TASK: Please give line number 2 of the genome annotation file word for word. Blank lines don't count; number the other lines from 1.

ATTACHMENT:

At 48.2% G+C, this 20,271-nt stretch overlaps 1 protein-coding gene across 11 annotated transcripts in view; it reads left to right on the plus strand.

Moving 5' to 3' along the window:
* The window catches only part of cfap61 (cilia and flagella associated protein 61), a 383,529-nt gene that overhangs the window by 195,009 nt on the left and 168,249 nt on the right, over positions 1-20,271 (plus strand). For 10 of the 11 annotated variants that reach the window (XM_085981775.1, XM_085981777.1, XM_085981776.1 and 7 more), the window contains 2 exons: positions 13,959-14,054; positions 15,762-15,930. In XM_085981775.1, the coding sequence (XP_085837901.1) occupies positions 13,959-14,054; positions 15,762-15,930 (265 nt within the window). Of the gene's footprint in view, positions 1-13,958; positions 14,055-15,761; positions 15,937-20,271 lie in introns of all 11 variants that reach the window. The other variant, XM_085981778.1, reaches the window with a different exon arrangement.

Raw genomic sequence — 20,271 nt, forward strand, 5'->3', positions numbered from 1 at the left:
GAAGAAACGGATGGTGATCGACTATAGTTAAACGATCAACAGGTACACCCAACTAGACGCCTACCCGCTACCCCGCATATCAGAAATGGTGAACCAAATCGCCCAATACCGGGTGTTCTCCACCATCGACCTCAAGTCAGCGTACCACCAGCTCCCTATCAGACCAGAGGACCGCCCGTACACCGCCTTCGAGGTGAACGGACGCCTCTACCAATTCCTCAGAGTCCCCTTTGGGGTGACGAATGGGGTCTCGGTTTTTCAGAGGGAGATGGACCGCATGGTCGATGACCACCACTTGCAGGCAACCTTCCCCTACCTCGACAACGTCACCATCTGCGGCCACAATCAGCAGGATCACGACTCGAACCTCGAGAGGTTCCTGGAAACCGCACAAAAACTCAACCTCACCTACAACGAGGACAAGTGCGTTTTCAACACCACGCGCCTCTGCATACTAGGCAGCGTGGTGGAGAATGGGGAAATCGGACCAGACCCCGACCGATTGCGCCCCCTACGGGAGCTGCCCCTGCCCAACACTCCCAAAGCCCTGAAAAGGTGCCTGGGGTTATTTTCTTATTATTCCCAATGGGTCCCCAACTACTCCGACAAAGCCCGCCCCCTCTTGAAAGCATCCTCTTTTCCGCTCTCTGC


Moving 5' to 3' along the window: